Money-Market Funds Face an Uncertain Future
The exodus began during the financial crisis when investors feared losses. Since then, shareholders have continued leaving money-market funds in search of higher yields.
Yields on money funds remain minuscule. According to Crane Data, the average yield is 0.06%. That skimpy payout is not likely to rise anytime soon because the Federal Reserve is committed to keeping short-term rates low at least until 2014.
Even with their tiny yields, money-market funds can still serve an important function for investors who want a convenient parking place for cash. But for safety, stick with funds offered by companies with deep pockets, such as Fidelity Investments or Vanguard Group. If those money-market funds run into trouble, you can bet that the parent companies will bail out shareholders rather than suffer negative publicity.
To boost the returns of your portfolio, keep as little as possible in money markets. If you are willing to tie up funds for a year, you can get yields of 1% on bank certificates of deposit, which are insured by the FDIC.To do better than that, you will have to take on risk. A sound option is to shift some money to ultrashort bond funds. While money-market funds must have average weighted maturities of 60 days or less, the ultrashort funds focus on securities with maturities of one or two years. During the financial crisis, many of the ultrashort funds were slammed when mortgage securities crashed. But these days funds that focus on high-quality investments offer plenty of safety. A sound choice is William Blair Low Duration (WBLNX), which has a current yield of 1.28%. The fund keeps most of its assets in government-backed securities with AAA ratings. The fund has a duration of about one year. So if interest rates rise by one percentage point, the fund could lose 1%.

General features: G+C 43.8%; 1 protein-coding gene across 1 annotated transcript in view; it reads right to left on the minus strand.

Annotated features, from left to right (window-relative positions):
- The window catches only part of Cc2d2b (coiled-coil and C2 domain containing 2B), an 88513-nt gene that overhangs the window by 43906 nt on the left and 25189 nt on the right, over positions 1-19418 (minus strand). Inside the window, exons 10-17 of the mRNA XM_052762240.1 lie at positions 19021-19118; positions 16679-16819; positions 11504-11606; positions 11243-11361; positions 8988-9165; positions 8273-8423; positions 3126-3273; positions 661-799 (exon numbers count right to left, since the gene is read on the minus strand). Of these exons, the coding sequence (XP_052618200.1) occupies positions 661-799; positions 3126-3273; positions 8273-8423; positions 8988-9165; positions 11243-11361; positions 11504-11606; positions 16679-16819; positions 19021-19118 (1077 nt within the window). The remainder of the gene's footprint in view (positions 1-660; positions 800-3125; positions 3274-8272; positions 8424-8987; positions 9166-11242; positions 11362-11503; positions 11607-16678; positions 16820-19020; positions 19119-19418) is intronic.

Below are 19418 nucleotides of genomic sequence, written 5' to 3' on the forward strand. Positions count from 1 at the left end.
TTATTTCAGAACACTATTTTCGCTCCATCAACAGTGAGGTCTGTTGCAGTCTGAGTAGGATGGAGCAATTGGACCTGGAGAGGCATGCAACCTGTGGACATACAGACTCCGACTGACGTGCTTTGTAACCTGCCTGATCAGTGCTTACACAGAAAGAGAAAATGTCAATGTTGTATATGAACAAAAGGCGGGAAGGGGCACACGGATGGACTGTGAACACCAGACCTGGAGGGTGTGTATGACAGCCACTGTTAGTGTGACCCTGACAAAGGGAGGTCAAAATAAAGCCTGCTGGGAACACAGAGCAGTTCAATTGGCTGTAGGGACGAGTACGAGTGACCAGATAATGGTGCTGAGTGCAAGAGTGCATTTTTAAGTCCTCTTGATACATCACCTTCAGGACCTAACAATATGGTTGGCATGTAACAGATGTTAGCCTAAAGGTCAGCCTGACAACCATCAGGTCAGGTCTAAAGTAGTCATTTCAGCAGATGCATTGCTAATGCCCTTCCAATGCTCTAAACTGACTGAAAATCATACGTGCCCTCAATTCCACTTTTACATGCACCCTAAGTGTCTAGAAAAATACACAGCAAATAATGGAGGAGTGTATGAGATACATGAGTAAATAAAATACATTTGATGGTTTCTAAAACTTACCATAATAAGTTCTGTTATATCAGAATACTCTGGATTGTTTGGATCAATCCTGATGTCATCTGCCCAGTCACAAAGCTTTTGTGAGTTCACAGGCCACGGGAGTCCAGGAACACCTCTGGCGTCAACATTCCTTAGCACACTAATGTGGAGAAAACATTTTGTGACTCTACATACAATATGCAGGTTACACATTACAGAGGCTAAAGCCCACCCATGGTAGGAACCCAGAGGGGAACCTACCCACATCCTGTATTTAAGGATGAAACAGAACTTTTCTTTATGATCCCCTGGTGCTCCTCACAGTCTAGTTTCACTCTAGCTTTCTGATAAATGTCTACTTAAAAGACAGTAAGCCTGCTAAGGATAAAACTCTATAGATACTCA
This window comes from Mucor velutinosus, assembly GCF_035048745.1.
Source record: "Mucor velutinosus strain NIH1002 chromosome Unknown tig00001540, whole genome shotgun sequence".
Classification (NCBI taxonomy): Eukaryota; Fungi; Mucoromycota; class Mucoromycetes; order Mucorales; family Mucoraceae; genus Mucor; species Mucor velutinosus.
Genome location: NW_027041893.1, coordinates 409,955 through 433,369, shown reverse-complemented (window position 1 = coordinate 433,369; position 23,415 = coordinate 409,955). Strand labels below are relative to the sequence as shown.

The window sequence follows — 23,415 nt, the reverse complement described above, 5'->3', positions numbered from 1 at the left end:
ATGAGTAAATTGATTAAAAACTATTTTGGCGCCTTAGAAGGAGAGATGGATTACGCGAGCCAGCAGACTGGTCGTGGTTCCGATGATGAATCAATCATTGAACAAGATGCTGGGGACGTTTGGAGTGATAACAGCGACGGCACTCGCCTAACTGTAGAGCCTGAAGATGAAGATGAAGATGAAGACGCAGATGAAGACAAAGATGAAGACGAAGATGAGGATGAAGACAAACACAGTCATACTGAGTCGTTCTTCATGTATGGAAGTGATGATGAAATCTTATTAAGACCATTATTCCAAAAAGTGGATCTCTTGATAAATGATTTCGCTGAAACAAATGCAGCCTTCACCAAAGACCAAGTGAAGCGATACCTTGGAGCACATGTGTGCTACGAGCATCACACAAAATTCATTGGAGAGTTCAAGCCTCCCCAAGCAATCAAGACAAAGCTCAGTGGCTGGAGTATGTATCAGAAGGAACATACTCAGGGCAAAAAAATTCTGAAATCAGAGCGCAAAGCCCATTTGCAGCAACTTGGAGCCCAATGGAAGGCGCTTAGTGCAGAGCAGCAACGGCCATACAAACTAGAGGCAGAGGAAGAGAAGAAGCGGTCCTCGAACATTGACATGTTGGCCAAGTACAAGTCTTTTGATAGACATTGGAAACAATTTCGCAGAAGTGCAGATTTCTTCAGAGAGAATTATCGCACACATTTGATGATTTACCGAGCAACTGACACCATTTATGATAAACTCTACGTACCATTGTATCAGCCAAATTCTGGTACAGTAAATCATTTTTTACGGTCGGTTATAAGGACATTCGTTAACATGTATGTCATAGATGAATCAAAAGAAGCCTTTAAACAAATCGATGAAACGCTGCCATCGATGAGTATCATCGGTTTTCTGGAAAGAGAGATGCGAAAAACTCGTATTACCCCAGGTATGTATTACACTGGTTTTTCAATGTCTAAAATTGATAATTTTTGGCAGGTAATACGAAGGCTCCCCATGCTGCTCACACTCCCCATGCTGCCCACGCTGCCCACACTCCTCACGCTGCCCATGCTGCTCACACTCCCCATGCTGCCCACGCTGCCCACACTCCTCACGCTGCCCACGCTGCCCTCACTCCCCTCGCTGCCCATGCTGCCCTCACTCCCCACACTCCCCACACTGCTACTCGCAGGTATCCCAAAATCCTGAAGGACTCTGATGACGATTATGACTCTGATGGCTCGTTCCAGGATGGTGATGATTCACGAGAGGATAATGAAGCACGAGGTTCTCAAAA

Stan Luxenberg is a freelance writer specializing in mutual funds and investing. He was executive editor of Individual Investor magazine. This article is commentary by an independent contributor, separate from TheStreet's regular news coverage.
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